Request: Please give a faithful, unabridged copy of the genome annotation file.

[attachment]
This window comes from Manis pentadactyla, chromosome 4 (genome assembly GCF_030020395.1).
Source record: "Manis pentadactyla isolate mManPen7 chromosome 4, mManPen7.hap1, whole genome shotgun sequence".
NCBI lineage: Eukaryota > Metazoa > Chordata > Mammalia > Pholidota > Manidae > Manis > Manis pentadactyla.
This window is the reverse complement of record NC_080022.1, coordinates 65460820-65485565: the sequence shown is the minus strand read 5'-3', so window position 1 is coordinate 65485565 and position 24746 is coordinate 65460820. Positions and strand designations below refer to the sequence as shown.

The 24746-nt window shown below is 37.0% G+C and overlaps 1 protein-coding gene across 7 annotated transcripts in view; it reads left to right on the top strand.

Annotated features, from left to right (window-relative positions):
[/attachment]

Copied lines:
This window comes from Manis pentadactyla, chromosome 4 (genome assembly GCF_030020395.1).
Source record: "Manis pentadactyla isolate mManPen7 chromosome 4, mManPen7.hap1, whole genome shotgun sequence".
NCBI lineage: Eukaryota > Metazoa > Chordata > Mammalia > Pholidota > Manidae > Manis > Manis pentadactyla.
This window is the reverse complement of record NC_080022.1, coordinates 65460820-65485565: the sequence shown is the minus strand read 5'-3', so window position 1 is coordinate 65485565 and position 24746 is coordinate 65460820. Positions and strand designations below refer to the sequence as shown.

The 24746-nt window shown below is 37.0% G+C and overlaps 1 protein-coding gene across 7 annotated transcripts in view; it reads left to right on the top strand.

Annotated features, from left to right (window-relative positions):